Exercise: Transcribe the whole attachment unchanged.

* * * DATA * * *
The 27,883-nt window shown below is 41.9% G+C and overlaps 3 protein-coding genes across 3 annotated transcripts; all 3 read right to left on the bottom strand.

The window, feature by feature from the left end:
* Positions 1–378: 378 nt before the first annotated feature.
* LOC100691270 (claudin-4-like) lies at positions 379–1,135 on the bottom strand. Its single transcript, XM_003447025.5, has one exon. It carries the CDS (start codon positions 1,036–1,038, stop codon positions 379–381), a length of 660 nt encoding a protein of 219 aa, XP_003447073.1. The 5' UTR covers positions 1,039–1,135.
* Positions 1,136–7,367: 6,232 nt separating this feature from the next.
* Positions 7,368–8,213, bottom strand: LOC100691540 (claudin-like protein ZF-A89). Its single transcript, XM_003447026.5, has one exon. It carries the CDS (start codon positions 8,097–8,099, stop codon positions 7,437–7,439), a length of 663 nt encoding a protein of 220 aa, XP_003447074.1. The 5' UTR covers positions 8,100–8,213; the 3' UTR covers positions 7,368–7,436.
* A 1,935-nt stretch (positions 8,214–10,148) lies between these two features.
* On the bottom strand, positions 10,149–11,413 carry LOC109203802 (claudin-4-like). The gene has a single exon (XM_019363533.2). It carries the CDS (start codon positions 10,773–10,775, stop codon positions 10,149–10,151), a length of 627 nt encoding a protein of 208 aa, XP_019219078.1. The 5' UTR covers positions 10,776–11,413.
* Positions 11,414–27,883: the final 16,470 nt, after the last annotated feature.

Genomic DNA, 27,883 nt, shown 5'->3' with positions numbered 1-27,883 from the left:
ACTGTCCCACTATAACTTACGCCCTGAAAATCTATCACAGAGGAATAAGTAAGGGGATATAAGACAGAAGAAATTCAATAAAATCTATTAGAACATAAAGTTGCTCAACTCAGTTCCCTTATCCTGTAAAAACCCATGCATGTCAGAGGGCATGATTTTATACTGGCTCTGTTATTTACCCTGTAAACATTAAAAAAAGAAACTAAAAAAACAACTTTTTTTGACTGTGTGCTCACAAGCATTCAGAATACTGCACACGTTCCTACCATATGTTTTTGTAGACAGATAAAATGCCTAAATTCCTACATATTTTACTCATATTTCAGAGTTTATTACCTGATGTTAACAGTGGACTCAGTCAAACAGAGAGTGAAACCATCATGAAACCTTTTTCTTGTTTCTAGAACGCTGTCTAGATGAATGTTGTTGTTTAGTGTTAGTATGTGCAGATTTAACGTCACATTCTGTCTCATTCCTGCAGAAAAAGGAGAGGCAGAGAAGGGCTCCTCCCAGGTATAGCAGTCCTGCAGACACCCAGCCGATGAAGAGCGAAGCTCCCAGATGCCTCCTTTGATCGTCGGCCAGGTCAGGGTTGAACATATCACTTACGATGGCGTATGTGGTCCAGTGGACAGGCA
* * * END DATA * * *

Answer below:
The 27,883-nt window shown below is 41.9% G+C and overlaps 3 protein-coding genes across 3 annotated transcripts; all 3 read right to left on the bottom strand.

The window, feature by feature from the left end:
* Positions 1–378: 378 nt before the first annotated feature.
* LOC100691270 (claudin-4-like) lies at positions 379–1,135 on the bottom strand. Its single transcript, XM_003447025.5, has one exon. It carries the CDS (start codon positions 1,036–1,038, stop codon positions 379–381), a length of 660 nt encoding a protein of 219 aa, XP_003447073.1. The 5' UTR covers positions 1,039–1,135.
* Positions 1,136–7,367: 6,232 nt separating this feature from the next.
* Positions 7,368–8,213, bottom strand: LOC100691540 (claudin-like protein ZF-A89). Its single transcript, XM_003447026.5, has one exon. It carries the CDS (start codon positions 8,097–8,099, stop codon positions 7,437–7,439), a length of 663 nt encoding a protein of 220 aa, XP_003447074.1. The 5' UTR covers positions 8,100–8,213; the 3' UTR covers positions 7,368–7,436.
* A 1,935-nt stretch (positions 8,214–10,148) lies between these two features.
* On the bottom strand, positions 10,149–11,413 carry LOC109203802 (claudin-4-like). The gene has a single exon (XM_019363533.2). It carries the CDS (start codon positions 10,773–10,775, stop codon positions 10,149–10,151), a length of 627 nt encoding a protein of 208 aa, XP_019219078.1. The 5' UTR covers positions 10,776–11,413.
* Positions 11,414–27,883: the final 16,470 nt, after the last annotated feature.

Genomic DNA, 27,883 nt, shown 5'->3' with positions numbered 1-27,883 from the left:
ACTGTCCCACTATAACTTACGCCCTGAAAATCTATCACAGAGGAATAAGTAAGGGGATATAAGACAGAAGAAATTCAATAAAATCTATTAGAACATAAAGTTGCTCAACTCAGTTCCCTTATCCTGTAAAAACCCATGCATGTCAGAGGGCATGATTTTATACTGGCTCTGTTATTTACCCTGTAAACATTAAAAAAAGAAACTAAAAAAACAACTTTTTTTGACTGTGTGCTCACAAGCATTCAGAATACTGCACACGTTCCTACCATATGTTTTTGTAGACAGATAAAATGCCTAAATTCCTACATATTTTACTCATATTTCAGAGTTTATTACCTGATGTTAACAGTGGACTCAGTCAAACAGAGAGTGAAACCATCATGAAACCTTTTTCTTGTTTCTAGAACGCTGTCTAGATGAATGTTGTTGTTTAGTGTTAGTATGTGCAGATTTAACGTCACATTCTGTCTCATTCCTGCAGAAAAAGGAGAGGCAGAGAAGGGCTCCTCCCAGGTATAGCAGTCCTGCAGACACCCAGCCGATGAAGAGCGAAGCTCCCAGATGCCTCCTTTGATCGTCGGCCAGGTCAGGGTTGAACATATCACTTACGATGGCGTATGTGGTCCAGTGGACAGGCA